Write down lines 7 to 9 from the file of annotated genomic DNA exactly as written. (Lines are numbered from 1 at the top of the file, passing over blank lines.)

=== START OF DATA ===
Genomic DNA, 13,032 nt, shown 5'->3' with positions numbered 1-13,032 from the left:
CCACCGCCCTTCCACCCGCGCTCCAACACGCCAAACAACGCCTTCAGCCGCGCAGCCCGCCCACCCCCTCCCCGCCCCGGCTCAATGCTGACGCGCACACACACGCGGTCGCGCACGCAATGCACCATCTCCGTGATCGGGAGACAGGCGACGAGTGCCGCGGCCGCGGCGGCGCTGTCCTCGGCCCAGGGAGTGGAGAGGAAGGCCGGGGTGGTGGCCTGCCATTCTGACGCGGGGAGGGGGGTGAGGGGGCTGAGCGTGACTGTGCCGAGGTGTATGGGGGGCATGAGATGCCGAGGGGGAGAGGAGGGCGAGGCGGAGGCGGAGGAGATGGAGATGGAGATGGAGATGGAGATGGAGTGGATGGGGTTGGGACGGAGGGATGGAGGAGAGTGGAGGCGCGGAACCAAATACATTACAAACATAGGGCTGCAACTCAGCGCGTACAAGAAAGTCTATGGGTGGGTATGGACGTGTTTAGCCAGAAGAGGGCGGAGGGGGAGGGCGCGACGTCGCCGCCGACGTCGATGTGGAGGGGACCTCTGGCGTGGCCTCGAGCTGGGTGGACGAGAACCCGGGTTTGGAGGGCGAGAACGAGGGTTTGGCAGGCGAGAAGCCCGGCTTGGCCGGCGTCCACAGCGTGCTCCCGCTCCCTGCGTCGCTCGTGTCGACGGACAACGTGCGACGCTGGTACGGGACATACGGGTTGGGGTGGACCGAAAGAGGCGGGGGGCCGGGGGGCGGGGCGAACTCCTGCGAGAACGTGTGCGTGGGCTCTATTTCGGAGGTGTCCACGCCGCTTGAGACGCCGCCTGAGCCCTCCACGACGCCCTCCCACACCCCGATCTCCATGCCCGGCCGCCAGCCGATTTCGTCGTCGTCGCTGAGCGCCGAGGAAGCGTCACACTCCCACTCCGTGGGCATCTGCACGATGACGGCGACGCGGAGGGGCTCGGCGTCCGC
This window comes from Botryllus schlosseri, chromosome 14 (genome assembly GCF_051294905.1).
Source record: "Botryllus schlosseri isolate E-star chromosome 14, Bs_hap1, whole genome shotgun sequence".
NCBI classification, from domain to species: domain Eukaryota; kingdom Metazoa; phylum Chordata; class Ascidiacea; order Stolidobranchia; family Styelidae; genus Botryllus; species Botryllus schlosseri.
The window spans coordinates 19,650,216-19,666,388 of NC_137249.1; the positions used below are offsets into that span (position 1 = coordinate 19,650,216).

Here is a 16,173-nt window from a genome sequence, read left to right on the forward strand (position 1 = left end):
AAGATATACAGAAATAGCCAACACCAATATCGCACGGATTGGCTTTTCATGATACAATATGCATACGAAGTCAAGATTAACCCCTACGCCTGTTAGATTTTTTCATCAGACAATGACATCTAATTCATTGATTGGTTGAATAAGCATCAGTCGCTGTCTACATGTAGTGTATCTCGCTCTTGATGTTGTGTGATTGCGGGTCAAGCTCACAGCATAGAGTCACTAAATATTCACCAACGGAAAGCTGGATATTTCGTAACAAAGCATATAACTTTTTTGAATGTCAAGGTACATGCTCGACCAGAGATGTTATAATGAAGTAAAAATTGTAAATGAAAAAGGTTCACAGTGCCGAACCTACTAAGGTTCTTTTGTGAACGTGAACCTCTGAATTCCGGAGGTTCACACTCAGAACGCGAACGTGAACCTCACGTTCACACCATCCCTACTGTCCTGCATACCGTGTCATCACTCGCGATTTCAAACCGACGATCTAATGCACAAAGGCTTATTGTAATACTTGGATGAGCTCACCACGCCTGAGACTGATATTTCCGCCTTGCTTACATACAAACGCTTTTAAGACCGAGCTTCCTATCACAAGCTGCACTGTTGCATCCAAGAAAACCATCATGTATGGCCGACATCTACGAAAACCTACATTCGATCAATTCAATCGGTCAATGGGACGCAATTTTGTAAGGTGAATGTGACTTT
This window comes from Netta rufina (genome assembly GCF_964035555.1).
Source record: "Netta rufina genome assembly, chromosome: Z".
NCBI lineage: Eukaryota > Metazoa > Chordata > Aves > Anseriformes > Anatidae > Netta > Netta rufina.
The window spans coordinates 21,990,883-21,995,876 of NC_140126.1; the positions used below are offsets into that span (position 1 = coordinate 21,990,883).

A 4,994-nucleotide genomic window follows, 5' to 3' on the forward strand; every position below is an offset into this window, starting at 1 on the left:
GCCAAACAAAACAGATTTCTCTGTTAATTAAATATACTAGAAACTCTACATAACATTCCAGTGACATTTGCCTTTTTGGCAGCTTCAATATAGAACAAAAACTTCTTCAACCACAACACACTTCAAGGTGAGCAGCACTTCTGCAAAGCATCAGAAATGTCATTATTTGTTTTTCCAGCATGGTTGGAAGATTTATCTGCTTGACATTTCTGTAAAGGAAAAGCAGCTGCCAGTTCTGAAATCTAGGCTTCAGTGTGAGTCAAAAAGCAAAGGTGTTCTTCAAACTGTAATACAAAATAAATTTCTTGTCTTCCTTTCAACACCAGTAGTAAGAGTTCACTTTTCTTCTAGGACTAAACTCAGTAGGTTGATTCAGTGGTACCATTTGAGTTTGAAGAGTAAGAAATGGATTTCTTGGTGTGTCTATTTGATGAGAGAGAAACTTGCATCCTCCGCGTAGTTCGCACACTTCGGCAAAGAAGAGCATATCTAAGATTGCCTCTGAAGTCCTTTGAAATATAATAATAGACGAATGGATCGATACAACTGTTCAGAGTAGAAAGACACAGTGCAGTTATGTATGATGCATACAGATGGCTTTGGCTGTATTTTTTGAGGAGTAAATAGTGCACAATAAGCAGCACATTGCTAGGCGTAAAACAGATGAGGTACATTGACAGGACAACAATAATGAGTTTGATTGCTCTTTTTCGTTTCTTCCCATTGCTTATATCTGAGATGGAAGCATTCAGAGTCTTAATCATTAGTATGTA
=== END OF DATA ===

Here is a 16,173-nt window from a genome sequence, read left to right on the forward strand (position 1 = left end):
AAGATATACAGAAATAGCCAACACCAATATCGCACGGATTGGCTTTTCATGATACAATATGCATACGAAGTCAAGATTAACCCCTACGCCTGTTAGATTTTTTCATCAGACAATGACATCTAATTCATTGATTGGTTGAATAAGCATCAGTCGCTGTCTACATGTAGTGTATCTCGCTCTTGATGTTGTGTGATTGCGGGTCAAGCTCACAGCATAGAGTCACTAAATATTCACCAACGGAAAGCTGGATATTTCGTAACAAAGCATATAACTTTTTTGAATGTCAAGGTACATGCTCGACCAGAGATGTTATAATGAAGTAAAAATTGTAAATGAAAAAGGTTCACAGTGCCGAACCTACTAAGGTTCTTTTGTGAACGTGAACCTCTGAATTCCGGAGGTTCACACTCAGAACGCGAACGTGAACCTCACGTTCACACCATCCCTACTGTCCTGCATACCGTGTCATCACTCGCGATTTCAAACCGACGATCTAATGCACAAAGGCTTATTGTAATACTTGGATGAGCTCACCACGCCTGAGACTGATATTTCCGCCTTGCTTACATACAAACGCTTTTAAGACCGAGCTTCCTATCACAAGCTGCACTGTTGCATCCAAGAAAACCATCATGTATGGCCGACATCTACGAAAACCTACATTCGATCAATTCAATCGGTCAATGGGACGCAATTTTGTAAGGTGAATGTGACTTT
This window comes from Netta rufina (genome assembly GCF_964035555.1).